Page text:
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Lobo QB works to channel nervous energy into wins

By Rick Kretzschmar rickk@news-journal.com
Sept. 1, 2011 at 11 p.m.


Bivins Caraway has discovered one thing about himself whenever he plays quarterback for Longview.

He's nervous.

"I was pretty nervous when I played Marshall last week," Caraway said. "I was really, really nervous when I played John Tyler last year. I'm nervous this year.

"I think it's all nervous energy."

It's an energy Caraway has channeled well so far, and perhaps it's fuel for him to the ultimate glory in the future, a goal which just eluded his quarterback predecessors.

Caraway made a successful debut as a starting quarterback for Longview last Friday against Marshall, leading the Lobos to a 30-0 victory. This week's game against John Tyler, which starts at 7:30 p.m. Saturday at Trinity Mother Frances Rose Stadium in Tyler, has special significance for the junior signal caller because it's the one-year anniversary of his varsity debut for the Lobos.

It was a less than ideal baptism for Caraway. He entered last year's game in the second quarter after starting quarterback and current Texas Tech safety LaDarrin Robertson suffered an ankle injury. Entering the game with no time to warm up, Caraway finished 10-for-21 for 108 yards and two interceptions as Longview fell to John Tyler 28-14. Robertson would return the next week and Caraway rarely played the rest of the 2010 season, but he said memories from that game have stuck with him, including how to handle a difficult situation.

"I remember Spencer Borens telling me to keep my head up," said Caraway, referring to a former offensive tackle. "I think I did OK. I had a few good passes."

Caraway had a fistful of similar throws last week against Marshall, going 9-for-15 for 178 yards passing with one touchdown. This included a 40-yard touchdown strike to Eric Hawkins, in which the duo beat three Marshall defenders.

However, Caraway did fumble twice while making scrambles. It's a flaw he has addressed this week.

"I make sure the ball is in tight when I run with it," Caraway said. "It was kind of a learning experience."

It was a lesson which continues practically a lifelong education of being a quarterback. Bivins Caraway - a name he shares with his father and late grandfather - was born in New Orleans, but he moved with his family to Longview when he was two years old and has lived here ever since.

Caraway said he started playing quarterback when he was in the second grade, with encouragement from his father. His first major taste of success was when his fourth-grade team - the Mustangs - won a league title.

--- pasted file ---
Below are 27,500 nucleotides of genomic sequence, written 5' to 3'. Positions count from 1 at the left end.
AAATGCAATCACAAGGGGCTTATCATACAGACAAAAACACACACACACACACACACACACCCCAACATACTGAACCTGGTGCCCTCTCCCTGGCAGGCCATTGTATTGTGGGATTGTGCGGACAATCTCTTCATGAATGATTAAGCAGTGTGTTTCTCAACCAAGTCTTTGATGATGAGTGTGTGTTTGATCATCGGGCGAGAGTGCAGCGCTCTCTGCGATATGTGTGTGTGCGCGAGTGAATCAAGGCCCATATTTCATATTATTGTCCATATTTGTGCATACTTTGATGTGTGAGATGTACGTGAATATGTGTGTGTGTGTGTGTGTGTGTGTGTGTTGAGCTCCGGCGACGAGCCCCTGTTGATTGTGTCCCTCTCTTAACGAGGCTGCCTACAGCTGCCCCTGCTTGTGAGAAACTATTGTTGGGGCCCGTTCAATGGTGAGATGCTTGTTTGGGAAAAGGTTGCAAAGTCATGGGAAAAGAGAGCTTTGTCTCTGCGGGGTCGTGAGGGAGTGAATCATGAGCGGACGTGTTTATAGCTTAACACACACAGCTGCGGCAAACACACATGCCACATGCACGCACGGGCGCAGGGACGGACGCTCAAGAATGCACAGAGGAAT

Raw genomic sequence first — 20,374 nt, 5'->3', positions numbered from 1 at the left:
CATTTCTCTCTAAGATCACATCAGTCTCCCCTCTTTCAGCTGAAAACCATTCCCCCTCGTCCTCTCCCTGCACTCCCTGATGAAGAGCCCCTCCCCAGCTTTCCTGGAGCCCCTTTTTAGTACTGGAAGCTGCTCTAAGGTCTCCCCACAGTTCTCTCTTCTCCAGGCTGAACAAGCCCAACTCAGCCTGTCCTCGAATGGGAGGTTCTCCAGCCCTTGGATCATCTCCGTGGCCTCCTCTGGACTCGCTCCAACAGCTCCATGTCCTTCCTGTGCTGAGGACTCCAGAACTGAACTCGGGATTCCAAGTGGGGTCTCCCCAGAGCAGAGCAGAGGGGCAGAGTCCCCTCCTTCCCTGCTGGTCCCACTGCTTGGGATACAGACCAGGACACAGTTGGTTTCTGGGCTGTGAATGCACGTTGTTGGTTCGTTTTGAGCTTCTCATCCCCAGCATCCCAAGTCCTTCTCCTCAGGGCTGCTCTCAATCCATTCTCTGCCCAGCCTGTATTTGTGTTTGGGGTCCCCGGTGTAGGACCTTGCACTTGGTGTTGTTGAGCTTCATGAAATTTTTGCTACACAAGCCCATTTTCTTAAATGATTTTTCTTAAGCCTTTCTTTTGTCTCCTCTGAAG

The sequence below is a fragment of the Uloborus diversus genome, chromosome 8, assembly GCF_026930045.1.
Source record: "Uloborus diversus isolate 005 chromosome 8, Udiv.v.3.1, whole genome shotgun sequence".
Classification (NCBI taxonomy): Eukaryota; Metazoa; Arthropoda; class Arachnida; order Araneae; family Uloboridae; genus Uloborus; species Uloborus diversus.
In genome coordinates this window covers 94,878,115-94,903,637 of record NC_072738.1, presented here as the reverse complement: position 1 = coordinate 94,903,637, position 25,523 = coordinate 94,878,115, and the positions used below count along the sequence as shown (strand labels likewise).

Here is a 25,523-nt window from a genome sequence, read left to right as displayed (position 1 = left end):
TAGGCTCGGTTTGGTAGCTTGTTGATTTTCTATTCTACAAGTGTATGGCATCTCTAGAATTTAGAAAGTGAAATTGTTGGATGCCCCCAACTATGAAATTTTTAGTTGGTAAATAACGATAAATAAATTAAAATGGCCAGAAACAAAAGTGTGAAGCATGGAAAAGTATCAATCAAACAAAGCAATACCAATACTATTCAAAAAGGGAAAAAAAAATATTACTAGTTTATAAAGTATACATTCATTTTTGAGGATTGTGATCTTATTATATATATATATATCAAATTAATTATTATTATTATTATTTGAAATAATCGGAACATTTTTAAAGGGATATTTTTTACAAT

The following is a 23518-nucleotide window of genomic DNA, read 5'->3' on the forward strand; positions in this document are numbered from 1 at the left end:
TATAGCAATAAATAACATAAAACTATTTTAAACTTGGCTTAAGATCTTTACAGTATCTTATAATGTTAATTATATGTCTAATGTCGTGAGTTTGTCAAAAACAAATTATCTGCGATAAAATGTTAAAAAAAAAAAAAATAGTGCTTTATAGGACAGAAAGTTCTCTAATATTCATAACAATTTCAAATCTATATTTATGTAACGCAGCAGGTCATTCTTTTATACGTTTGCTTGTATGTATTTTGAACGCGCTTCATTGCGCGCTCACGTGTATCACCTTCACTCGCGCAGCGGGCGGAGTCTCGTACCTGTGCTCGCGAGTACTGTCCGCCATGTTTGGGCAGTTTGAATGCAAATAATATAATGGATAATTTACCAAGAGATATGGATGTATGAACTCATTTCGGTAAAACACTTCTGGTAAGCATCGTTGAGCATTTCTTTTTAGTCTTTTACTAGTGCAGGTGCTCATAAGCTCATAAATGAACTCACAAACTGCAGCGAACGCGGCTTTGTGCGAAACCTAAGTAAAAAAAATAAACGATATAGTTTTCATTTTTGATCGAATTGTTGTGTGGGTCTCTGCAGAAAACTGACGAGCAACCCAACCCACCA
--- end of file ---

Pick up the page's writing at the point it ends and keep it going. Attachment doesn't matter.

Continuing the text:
One of his Mustang teammates was current Longview senior receiver D.T. Jackson. Jackson said one part of Caraway's passing has been constant from the second grade on.

"He has always had accuracy," Jackson said. "I like my passes at eye level. Bivins will put it there about 90 percent of the time."

Jackson said Caraway ability for long passes improved last year, adding that in the past Caraway would sometimes overthrow his receivers.

Jackson also said Caraway has improved running the ball since last spring. Caraway said he was mainly a pocket passer growing up, but Jackson said Caraway's ability to run got better because of better intuition and speed.

Longview head coach John King said Caraway's improvement is not a surprise because he saw it coming.

"Bivins came to our summer camps in the fifth and sixth grades. He was always the best passer," King said. "He will have growing pains this year, but during the course of the season, you will see him gaining confidence."

King said Caraway could eventually play college football. Caraway said his dream colleges would be either TCU or the University of Alabama. Caraway confesses that he doesn't know what he would major in, but King said he is confident he would get a degree in anything because he is a good student.

Until then, Caraway has a team goal for Longview in mind. It's a lofty one, but it's also a target the Lobos have just missed in the last three years, after state runner-up finished in 2008 and 2009 as well a state semifinal appearance last year.

"Years from now I want people to say Bivins Caraway is the one who brought a state championship to Longview," Caraway said. "I know we've been close. I think we can finish it off."

Jackson said he has confidence Caraway's confidence, adding that his quarterback's nervous energy isn't just for game day.

"He come up here and play two-hand touch football on Saturday. He works harder than anybody," Jackson said. "With him, I think we can win state.

"His confidence is infectious."

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